So you’ve got a great new product or feature that you’re about to launch.

You sit down to write copy for the email campaign and you start drawing blanks. What am I supposed to write? How do I make this new product or feature appealing to my audience?

It can be difficult to write great email copy, and in those times good copywriting can feel like a mysterious art.

However, the key to writing great email copy isn’t a big secret known only to the experts. The key to writing great email copy is simplicity.

By presenting the benefit of your product in a clear and concise manner, you’ll make it much more appealing to your audience and ultimately drive more conversions.

So how do you put that into practice? Here’s 5 tips we’ve learnt over the years that will help you write simple email copy that sells.

1. Focus on a single audience

It would be great to be able to make your product or feature appeal to every possible customer.

The unfortunate truth, however, is that if you try to write email copy that appeals to everybody, you end up writing copy that appeals to nobody.

So when writing copy for your email campaign, focus on a single view of your reader and think about what would appeal to them. Write headlines that speak to benefits they would want, include images that appeal specifically to them and write body copy that uses language they use.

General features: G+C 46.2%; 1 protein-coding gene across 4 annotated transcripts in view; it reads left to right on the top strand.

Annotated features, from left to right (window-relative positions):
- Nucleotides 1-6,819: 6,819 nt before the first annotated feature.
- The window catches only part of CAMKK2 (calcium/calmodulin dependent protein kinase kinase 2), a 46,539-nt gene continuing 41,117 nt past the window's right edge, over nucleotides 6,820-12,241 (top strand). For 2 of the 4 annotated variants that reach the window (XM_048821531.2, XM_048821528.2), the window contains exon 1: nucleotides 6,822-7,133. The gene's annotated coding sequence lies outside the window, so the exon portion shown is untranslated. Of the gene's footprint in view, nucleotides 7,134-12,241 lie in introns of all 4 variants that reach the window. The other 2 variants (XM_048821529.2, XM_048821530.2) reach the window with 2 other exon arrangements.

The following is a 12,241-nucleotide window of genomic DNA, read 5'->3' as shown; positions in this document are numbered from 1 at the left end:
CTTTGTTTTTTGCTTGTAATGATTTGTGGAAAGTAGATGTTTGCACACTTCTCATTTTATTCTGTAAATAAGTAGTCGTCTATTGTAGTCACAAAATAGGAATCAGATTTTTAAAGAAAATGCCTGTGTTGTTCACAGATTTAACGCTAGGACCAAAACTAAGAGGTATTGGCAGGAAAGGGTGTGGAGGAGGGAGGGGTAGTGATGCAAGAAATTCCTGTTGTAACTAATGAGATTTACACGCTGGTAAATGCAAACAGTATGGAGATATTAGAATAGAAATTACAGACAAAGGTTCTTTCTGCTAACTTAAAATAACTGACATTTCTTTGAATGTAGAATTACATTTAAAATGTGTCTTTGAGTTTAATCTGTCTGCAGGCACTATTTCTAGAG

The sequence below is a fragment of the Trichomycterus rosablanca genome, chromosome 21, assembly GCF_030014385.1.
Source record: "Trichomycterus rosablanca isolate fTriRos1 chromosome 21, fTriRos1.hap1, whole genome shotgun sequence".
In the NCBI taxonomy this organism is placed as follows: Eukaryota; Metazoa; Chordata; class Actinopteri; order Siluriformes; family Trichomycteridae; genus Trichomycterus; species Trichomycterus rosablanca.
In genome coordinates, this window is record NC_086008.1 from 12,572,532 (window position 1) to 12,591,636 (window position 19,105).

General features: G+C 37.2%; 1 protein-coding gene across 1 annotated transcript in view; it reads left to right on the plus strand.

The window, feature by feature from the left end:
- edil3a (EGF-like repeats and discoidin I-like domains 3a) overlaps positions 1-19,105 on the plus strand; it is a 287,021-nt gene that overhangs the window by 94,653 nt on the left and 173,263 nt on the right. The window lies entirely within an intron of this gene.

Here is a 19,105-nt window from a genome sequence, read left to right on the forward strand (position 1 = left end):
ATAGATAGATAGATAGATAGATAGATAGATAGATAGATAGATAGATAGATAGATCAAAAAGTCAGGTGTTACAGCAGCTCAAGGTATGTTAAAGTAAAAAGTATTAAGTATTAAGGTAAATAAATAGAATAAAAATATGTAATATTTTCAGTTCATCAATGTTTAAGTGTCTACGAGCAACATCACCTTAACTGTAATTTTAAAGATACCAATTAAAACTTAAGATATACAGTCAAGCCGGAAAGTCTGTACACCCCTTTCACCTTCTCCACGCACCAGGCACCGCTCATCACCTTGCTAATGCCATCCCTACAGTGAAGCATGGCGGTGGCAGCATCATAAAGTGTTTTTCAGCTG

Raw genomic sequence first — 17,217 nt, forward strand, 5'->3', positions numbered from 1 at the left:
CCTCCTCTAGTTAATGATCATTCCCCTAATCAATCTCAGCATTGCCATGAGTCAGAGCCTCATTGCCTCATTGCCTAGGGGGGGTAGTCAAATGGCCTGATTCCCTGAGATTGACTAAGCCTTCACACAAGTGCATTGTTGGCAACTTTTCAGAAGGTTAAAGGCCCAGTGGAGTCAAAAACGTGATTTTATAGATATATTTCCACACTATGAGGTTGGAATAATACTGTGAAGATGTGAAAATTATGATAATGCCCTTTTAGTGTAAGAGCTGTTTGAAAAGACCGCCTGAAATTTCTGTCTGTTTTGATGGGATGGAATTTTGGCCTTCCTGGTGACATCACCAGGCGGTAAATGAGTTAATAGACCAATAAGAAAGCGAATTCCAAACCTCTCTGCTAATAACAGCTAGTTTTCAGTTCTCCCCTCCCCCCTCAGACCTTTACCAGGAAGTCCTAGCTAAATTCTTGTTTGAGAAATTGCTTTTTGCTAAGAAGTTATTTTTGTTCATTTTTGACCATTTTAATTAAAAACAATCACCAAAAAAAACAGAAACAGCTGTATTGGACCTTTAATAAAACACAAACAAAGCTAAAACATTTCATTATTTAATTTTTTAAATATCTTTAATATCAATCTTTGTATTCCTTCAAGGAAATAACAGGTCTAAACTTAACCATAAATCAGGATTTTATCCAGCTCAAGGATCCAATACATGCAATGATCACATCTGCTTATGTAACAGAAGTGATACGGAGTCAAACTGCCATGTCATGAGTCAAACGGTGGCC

For example

Let’s say you own an online flower store and have just started stocking roses.

Instead of sending an email campaign simply stating that you now sell roses, try segmenting your list and sending a campaign focused on a specific audience, such as your male subscribers. Use headlines that talk about the benefits of buying roses for their partners, use some beautiful stock photos of smiling and happy couples, and use language they use in your body copy.

Takeaway

By focusing on a single audience, you’ll be able to write email copy that speaks directly to the benefits those people want from your product or feature, and you’ll increase desire for your offer and drive more conversions.

2. Work towards one goal

We know readers are only skimming your email content, so it’s important to make it very clear to them what the next step is.

The best way to simplify your email copy in this area is to set one clear conversion goal for your campaign before you start writing.

By setting the goal upfront, you’ll know exactly what action you are trying to push people towards and you’ll naturally start to focus your copy on that single goal.

For example

Take a look at this email campaign from InVision announcing their new Photoshop plugin. They clearly set the goal of getting people to click through to their website, and as a result they’ve written simple copy that sells the benefits to the reader and makes it clear what the next step is.